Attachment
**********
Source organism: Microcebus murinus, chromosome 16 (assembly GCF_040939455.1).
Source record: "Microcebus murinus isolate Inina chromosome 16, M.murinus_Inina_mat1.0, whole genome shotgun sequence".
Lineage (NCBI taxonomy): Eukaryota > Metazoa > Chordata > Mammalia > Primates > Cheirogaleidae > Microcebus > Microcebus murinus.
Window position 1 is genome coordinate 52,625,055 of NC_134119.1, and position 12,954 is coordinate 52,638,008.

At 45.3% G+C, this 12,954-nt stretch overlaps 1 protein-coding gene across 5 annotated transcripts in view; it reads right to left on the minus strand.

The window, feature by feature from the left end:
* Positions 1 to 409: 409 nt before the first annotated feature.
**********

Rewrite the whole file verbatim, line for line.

Source organism: Microcebus murinus, chromosome 16 (assembly GCF_040939455.1).
Source record: "Microcebus murinus isolate Inina chromosome 16, M.murinus_Inina_mat1.0, whole genome shotgun sequence".
Lineage (NCBI taxonomy): Eukaryota > Metazoa > Chordata > Mammalia > Primates > Cheirogaleidae > Microcebus > Microcebus murinus.
Window position 1 is genome coordinate 52,625,055 of NC_134119.1, and position 12,954 is coordinate 52,638,008.

At 45.3% G+C, this 12,954-nt stretch overlaps 1 protein-coding gene across 5 annotated transcripts in view; it reads right to left on the minus strand.

The window, feature by feature from the left end:
* Positions 1 to 409: 409 nt before the first annotated feature.